My friend and fellow warrior over at Rejoice, Beloved reblogged one of my posts and in a comment she wrote she led me to more clarity.

She pointed me in the direction of Isaiah 54, and in those words of scripture I found another piece of my soul.

Isaiah

 
 

Sing, childless woman, you who have never given birth.Raise a joyful shout, you who have never gone through labor...

Enlarge your house. You are going to need a bigger place; don’t underestimate the amount of room that you’ll need. So build, build, build.

You will increase in every direction to fill the world...

Don’t be afraid, for there is no one to shame you.Don’t fear humiliation, for there is no one to disgrace you...

She wrote that my ever upward is my joyful shout to the world. And, in reading her words I felt myself give myself the permission I need to really fill the world with my singing.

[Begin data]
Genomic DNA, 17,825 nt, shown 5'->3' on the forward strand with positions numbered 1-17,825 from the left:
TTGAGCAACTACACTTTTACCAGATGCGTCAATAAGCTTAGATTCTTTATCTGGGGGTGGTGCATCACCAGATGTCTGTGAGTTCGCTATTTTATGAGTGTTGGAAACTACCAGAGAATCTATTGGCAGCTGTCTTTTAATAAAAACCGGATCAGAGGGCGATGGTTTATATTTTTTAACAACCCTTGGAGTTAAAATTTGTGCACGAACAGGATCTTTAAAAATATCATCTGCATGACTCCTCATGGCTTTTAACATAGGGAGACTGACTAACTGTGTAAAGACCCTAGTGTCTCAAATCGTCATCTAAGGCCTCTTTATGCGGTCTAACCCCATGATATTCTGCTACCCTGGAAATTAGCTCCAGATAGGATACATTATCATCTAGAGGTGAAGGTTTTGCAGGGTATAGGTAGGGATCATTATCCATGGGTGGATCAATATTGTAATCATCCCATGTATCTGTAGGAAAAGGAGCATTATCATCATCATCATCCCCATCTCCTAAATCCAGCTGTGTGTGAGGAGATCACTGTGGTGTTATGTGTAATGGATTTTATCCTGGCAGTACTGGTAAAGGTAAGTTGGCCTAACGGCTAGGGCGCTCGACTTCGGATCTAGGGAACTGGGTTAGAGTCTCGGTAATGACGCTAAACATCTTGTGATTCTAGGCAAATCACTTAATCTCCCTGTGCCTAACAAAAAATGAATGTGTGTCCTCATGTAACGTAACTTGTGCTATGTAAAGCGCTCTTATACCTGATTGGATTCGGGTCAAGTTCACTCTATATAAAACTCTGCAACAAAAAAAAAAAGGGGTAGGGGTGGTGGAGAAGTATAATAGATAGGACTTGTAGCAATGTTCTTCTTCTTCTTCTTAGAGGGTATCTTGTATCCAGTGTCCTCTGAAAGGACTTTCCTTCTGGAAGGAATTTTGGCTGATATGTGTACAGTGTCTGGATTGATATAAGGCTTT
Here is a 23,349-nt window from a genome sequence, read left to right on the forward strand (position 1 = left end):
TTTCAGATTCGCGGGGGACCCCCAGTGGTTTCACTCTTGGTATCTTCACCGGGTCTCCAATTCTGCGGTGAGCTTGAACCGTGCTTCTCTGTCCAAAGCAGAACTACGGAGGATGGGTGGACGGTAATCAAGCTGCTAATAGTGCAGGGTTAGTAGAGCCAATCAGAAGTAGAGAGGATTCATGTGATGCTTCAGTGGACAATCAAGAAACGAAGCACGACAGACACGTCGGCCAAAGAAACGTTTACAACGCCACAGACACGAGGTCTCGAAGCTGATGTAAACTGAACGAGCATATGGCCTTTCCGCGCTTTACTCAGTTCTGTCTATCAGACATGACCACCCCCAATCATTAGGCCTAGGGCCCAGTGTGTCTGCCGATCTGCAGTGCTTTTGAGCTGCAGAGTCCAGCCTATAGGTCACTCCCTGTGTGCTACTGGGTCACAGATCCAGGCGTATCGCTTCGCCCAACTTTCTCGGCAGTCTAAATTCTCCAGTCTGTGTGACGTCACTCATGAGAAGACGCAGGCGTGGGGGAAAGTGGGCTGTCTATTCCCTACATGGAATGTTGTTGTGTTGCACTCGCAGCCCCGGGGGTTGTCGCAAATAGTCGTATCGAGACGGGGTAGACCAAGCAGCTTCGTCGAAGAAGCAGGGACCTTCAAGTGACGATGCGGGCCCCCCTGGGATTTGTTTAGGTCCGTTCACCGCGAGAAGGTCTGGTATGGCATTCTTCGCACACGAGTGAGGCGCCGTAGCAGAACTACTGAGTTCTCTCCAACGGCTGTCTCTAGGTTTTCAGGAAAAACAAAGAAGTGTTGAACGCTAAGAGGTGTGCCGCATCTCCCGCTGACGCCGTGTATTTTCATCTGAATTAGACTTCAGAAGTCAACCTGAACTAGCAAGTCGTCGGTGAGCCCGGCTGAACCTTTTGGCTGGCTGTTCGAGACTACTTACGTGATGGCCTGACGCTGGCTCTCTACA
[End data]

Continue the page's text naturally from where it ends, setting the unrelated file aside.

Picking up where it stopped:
To build, to fill the world.

To walk straight through my fears.

This light inside of me to speak, to educate, to help and to give myself and others permission.

Permission to speak our truth.

Permission to embrace our whole story.

Permission to practice our recovery.

Permission to own it all.

Ever upward is my joyful shout.

Ever upward is my mark on the world; my legacy, just not left in the legacy of my own children.

Ever upward is my continued seeking and fighting to reveal our shame and rise above it.

Ever upward is my connection to my story and to our story.

Because our stories, our shout or whisper to the world, is the light and the love of ever upward.

*To read more about my story and my recovery make sure to pick up a copy of the very soon to be published Ever Upward: Overcoming the Lifelong Losses of Infertility to Own a Childfree Life.*